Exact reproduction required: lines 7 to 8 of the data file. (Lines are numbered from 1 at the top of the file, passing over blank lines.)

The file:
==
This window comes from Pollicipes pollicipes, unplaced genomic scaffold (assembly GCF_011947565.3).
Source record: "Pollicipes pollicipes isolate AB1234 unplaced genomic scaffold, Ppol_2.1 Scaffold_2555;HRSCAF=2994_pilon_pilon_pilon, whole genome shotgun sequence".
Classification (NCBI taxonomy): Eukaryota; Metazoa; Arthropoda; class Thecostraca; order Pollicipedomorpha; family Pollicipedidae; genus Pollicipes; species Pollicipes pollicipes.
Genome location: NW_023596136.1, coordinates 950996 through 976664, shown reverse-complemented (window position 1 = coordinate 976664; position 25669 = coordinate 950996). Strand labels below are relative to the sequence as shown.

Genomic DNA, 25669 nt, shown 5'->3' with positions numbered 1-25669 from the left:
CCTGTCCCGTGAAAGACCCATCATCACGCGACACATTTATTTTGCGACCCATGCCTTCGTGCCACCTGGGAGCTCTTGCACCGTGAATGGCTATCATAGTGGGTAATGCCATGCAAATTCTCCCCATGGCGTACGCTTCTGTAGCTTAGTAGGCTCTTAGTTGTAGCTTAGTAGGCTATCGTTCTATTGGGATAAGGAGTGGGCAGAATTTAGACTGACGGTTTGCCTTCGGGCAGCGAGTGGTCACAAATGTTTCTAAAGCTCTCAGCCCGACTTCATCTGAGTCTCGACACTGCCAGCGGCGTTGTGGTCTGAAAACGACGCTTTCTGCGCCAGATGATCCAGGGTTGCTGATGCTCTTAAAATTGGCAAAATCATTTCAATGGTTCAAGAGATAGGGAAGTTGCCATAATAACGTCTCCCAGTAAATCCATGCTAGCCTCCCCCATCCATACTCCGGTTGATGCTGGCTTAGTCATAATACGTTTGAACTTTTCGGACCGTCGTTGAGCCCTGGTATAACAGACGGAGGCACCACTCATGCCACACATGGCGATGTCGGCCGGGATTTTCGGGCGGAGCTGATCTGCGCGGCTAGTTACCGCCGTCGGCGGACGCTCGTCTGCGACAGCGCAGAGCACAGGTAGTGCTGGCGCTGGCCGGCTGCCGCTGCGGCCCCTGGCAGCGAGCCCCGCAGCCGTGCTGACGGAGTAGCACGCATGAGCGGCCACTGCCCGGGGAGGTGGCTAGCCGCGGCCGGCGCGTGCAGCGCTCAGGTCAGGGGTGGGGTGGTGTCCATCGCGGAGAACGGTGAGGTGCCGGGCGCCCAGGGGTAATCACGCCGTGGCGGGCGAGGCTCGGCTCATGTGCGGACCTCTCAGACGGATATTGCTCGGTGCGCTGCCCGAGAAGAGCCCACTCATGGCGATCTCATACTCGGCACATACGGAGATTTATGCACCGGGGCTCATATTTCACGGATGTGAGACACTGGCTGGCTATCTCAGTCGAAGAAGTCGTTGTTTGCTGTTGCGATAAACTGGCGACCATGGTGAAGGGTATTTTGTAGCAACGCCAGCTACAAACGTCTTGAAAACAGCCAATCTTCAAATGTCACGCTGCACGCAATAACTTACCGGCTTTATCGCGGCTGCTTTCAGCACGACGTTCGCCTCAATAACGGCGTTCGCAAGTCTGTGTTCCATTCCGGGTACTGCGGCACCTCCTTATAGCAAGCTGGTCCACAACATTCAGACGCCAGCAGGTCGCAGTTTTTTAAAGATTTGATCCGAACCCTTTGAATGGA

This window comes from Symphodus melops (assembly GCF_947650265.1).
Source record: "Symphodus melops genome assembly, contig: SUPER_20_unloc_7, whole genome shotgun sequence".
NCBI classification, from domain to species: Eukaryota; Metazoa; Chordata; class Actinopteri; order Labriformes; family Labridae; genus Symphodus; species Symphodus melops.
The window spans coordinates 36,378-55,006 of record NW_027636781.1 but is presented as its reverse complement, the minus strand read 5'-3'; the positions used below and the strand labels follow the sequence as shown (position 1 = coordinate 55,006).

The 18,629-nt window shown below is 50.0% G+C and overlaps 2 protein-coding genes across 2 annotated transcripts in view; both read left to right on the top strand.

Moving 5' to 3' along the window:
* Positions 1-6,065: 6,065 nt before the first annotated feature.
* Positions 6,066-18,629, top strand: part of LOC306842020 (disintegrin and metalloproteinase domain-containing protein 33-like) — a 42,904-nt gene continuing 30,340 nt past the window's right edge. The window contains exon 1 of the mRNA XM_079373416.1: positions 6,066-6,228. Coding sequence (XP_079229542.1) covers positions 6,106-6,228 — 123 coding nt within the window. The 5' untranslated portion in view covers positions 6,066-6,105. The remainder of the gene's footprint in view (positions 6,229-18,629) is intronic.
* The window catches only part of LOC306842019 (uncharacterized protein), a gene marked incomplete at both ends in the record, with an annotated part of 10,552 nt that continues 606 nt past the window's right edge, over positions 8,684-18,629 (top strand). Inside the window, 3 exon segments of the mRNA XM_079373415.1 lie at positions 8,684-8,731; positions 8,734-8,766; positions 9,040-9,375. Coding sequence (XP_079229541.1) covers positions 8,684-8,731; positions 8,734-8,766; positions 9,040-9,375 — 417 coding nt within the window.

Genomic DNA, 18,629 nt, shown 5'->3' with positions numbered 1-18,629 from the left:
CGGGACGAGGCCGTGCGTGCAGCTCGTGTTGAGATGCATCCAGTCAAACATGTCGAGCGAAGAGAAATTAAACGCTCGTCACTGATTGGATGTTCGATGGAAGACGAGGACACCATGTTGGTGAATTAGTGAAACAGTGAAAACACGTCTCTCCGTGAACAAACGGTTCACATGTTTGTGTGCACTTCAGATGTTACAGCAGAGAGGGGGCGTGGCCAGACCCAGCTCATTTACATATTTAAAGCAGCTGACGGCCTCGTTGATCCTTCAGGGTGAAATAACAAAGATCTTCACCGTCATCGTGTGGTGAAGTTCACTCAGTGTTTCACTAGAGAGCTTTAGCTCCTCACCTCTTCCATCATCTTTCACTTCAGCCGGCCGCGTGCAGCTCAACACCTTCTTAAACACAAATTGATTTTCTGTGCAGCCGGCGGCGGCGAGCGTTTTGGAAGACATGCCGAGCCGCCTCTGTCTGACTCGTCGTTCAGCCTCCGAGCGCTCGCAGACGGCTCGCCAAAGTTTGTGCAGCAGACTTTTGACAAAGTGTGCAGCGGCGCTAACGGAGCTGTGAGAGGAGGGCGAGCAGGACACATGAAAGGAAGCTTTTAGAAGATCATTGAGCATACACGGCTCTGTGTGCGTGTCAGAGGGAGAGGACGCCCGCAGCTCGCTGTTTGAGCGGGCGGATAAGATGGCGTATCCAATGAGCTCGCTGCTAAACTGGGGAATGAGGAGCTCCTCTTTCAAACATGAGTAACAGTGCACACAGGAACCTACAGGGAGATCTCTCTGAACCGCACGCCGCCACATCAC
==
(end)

This window comes from Symphodus melops (assembly GCF_947650265.1).
Source record: "Symphodus melops genome assembly, contig: SUPER_20_unloc_7, whole genome shotgun sequence".